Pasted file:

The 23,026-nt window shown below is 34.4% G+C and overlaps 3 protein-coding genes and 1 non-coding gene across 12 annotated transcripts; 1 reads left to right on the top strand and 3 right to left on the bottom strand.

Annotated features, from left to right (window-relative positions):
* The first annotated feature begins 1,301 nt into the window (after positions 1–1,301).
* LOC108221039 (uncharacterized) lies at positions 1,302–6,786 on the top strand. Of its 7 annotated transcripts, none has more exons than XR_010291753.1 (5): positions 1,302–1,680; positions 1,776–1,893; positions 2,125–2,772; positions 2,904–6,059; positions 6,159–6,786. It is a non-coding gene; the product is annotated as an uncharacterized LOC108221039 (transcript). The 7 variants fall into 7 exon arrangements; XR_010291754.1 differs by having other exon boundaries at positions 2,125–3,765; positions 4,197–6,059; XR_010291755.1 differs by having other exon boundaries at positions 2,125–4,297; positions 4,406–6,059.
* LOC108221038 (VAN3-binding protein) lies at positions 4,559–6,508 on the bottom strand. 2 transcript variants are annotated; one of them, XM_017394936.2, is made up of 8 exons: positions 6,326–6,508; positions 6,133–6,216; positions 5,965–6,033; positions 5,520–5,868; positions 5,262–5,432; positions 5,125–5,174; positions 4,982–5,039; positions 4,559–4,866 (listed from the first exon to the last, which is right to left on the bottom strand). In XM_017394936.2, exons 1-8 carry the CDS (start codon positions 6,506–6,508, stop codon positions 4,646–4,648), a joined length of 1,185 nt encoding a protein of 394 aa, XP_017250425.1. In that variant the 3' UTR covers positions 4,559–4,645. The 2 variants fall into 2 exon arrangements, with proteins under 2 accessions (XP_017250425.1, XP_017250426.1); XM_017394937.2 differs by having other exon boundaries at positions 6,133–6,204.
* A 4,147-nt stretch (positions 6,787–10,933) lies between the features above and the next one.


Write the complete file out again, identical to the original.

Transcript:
The 23,026-nt window shown below is 34.4% G+C and overlaps 3 protein-coding genes and 1 non-coding gene across 12 annotated transcripts; 1 reads left to right on the top strand and 3 right to left on the bottom strand.

Annotated features, from left to right (window-relative positions):
* The first annotated feature begins 1,301 nt into the window (after positions 1–1,301).
* LOC108221039 (uncharacterized) lies at positions 1,302–6,786 on the top strand. Of its 7 annotated transcripts, none has more exons than XR_010291753.1 (5): positions 1,302–1,680; positions 1,776–1,893; positions 2,125–2,772; positions 2,904–6,059; positions 6,159–6,786. It is a non-coding gene; the product is annotated as an uncharacterized LOC108221039 (transcript). The 7 variants fall into 7 exon arrangements; XR_010291754.1 differs by having other exon boundaries at positions 2,125–3,765; positions 4,197–6,059; XR_010291755.1 differs by having other exon boundaries at positions 2,125–4,297; positions 4,406–6,059.
* LOC108221038 (VAN3-binding protein) lies at positions 4,559–6,508 on the bottom strand. 2 transcript variants are annotated; one of them, XM_017394936.2, is made up of 8 exons: positions 6,326–6,508; positions 6,133–6,216; positions 5,965–6,033; positions 5,520–5,868; positions 5,262–5,432; positions 5,125–5,174; positions 4,982–5,039; positions 4,559–4,866 (listed from the first exon to the last, which is right to left on the bottom strand). In XM_017394936.2, exons 1-8 carry the CDS (start codon positions 6,506–6,508, stop codon positions 4,646–4,648), a joined length of 1,185 nt encoding a protein of 394 aa, XP_017250425.1. In that variant the 3' UTR covers positions 4,559–4,645. The 2 variants fall into 2 exon arrangements, with proteins under 2 accessions (XP_017250425.1, XP_017250426.1); XM_017394937.2 differs by having other exon boundaries at positions 6,133–6,204.
* A 4,147-nt stretch (positions 6,787–10,933) lies between the features above and the next one.